There is an absurdly vast selection of music movies and documentaries available on Netflix, Hulu, HBO Go, and on and on and on. But it’s hard to tell which ones are actually worth your 100 minutes. Watch the Tunes will help you pick what music doc is worth your Netflix and Chill time every weekend. This week’s edition covers Our Vinyl Weighs A Ton, which is streaming over at Netflix.
For me, I think I officially crossed the line from casual music fan into straight up record nerd when I started caring about what label an album came out on. It’s one thing to be into individual bands, picking favorite artists who speak to you directly, but it’s a whole other thing to basically become invested in individual small business owners, getting stoked when they sign someone new or change some small aspect of their logo. One of the first labels that I fell in love with as an institutional entity was Stones Throw, so this week we’ll be sizing up Jeff Broadway’s Our Vinyl Weighs A Ton.
Stones Throw, founded in 1996 by a dude who calls himself Peanut Butter Wolf, is an island of playfully anarchic musical misfits churning out left-field masterpieces, and it’s unlike just about any other label out there. The film itself is structured pretty formally insofar as narrative structure, presenting the VH1 Behind The Music house style of birth, rise, fall, and rebirth. Understandably, Broadway plays the Kanye card pretty quickly, following up with appearances by ?uestlove and Talib Kweli who are all big fans of Peanut Butter Wolf’s anything-goes curatorial approach to running a label. Fairly predictable stuff, but the meat of the story itself is endlessly fascinating and has a tremendous amount of heart to it.
After some incredible (maybe even unexpected) early aughts successes, which were predominantly fueled by the reclusive super-producer known as Madlib (Jaylib’s Champion Sound with J Dilla and Madvillian’s Madvillainy with MF Doom), Stones Throw hit something of a critical and commercial peak when they dropped J Dilla’s instrumental beat-album Donuts in 2006. J Dilla (born James Yancey) recorded the album mostly in the hospital while being treated for a rare blood disorder, would die just three days after the release of the album. It’s here that the film cuts to the always quotable Kanye for some perspective: “Dilla has arguably the best drums in hip hop history... His music Sounded like good pussy." There were definitely some other big albums for Stones Throw around this time, but after Donuts and the loss of Dilla, the film tells us, the label (and by extension Peanut Butter Wolf, or maybe vice versa) floundered and was in need of some new blood.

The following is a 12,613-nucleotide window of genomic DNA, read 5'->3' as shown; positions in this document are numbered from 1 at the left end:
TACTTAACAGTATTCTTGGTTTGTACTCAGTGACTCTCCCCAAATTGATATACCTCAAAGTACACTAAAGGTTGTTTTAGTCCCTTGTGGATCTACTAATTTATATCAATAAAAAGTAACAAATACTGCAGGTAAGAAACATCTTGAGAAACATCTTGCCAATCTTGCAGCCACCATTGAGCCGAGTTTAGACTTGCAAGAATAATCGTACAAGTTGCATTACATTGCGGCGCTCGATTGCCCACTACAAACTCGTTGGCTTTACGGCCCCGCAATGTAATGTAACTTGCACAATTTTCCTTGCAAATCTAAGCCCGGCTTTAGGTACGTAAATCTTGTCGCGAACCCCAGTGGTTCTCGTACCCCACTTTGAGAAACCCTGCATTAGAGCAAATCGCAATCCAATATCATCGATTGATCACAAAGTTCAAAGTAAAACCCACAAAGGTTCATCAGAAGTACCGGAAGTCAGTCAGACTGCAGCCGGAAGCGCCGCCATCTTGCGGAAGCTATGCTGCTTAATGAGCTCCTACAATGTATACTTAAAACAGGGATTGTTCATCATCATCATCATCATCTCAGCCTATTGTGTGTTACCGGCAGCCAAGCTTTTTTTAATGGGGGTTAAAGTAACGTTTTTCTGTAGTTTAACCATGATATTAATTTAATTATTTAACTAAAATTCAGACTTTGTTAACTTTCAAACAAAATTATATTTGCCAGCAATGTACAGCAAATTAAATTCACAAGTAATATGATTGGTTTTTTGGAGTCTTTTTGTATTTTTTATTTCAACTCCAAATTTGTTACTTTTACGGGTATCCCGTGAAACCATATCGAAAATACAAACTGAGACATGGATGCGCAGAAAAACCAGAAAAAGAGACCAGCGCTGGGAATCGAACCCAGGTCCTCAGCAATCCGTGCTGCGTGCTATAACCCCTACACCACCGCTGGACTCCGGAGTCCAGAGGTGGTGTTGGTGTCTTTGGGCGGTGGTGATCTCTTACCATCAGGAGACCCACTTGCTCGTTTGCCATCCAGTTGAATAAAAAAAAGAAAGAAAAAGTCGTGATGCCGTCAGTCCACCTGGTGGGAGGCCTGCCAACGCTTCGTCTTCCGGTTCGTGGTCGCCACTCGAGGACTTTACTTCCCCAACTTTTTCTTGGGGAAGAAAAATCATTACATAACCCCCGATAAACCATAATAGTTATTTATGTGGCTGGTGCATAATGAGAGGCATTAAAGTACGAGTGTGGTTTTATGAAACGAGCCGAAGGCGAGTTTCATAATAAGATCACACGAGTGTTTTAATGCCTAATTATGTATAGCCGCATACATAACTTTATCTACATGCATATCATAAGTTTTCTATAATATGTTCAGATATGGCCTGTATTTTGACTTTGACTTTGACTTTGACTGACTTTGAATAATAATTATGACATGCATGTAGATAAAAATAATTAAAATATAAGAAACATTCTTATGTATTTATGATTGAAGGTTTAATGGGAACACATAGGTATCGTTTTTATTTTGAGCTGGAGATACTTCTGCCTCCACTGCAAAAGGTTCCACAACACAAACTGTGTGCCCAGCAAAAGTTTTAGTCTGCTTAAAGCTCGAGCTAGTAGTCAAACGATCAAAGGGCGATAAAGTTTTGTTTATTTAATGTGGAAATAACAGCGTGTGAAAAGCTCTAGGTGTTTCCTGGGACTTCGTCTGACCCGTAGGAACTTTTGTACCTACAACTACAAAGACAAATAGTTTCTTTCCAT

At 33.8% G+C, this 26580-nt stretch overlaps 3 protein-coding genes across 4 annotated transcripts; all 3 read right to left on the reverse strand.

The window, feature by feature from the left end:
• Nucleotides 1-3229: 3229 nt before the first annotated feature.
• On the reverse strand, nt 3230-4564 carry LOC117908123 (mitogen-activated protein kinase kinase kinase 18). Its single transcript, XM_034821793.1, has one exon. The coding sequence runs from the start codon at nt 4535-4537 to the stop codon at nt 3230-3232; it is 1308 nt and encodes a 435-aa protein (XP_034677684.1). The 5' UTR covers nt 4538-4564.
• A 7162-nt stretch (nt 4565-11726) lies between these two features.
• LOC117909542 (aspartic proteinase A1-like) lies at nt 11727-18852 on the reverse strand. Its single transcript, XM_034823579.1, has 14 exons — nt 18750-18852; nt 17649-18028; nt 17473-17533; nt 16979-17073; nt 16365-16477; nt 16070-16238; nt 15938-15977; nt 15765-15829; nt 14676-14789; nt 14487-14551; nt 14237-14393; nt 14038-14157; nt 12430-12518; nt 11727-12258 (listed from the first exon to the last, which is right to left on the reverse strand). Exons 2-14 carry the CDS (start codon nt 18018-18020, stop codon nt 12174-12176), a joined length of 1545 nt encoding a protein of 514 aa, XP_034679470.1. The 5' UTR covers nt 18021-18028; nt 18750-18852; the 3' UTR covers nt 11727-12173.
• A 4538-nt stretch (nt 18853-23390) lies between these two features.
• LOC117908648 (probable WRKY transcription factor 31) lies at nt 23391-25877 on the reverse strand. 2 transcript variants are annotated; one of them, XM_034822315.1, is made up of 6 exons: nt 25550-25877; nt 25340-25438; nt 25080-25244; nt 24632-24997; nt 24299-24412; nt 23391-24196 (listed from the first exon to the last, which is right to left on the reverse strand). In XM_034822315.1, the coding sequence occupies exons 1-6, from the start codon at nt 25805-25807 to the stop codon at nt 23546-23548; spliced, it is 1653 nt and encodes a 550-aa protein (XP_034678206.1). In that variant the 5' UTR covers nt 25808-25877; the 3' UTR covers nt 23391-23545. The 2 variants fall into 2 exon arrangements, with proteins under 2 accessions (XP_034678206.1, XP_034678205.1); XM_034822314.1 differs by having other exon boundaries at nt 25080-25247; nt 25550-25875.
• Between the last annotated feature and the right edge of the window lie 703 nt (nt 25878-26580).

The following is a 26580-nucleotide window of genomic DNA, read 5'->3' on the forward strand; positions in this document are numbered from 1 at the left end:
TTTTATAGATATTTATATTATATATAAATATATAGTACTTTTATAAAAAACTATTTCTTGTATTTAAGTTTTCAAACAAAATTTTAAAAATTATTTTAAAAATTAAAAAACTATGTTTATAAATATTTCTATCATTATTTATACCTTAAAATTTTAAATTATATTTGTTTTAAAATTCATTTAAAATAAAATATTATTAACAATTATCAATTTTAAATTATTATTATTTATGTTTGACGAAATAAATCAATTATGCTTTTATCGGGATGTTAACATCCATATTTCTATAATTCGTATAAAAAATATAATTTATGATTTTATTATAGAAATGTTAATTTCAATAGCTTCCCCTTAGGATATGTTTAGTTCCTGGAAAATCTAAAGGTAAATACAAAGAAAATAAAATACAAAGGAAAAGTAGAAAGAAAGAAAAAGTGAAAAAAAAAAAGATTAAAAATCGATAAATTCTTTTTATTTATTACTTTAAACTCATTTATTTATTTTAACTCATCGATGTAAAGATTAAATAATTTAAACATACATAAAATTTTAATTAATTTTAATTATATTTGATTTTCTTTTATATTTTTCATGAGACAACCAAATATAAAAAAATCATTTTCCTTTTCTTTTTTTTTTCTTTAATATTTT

The chapter of Our Vinyl Weighs A Ton that covers this period of the label following the release of Donuts is titled “The Wild West” and finds Peanut Butter Wolf continuing to trust his instincts, but expanding the range of genres he’s embracing to include everything from sweet soul music by Mayer Hawthorne, R&B from Aloe Blacc, and electro-funk throwback DâM-FunK. Wolf’s instincts were clearly on target since both Hawthorne and Blacc ended up landing major label deals after getting discovered through Stones Throw, and DâM-FunK would go on to record an entire album with Snoop Dogg. These days Stones Throw’s roster is made up of everyone from former interns (James Pants), lots of low key psych rock (The Stepkids), legit hardcore rap (Guilty Simpson), and some other stuff that’s almost aggressively unclassifiable (Peanut Butter Wolf’s inexplicable alter ego Folerio).
Given the byzantine history of the label and the wild variety of acts it’s signed and put out, it’s hard to imagine any one documentary pinning down the soul of Stones Throw, but Our Vinyl Weighs A Ton goes a long way towards that goal, and even though it was produced and distributed by the organization it’s documenting, you get the sense that nothing was really held back. Even if you only dig some of the stuff coming out of Stones Throw, you’ll have to respect the wholly unique game they’re playing over there after watching this film. Peanut Butter Wolf really seems like a solid humble dude that’s living his perfect life giving talented folks who tickle his fancy a stage on which to shine.
Chris Lay is a freelance writer, archivist, and record store clerk living in Madison, WI. The very first CD he bought for himself was the Dumb & Dumber soundtrack when he was twelve and things only got better from there.
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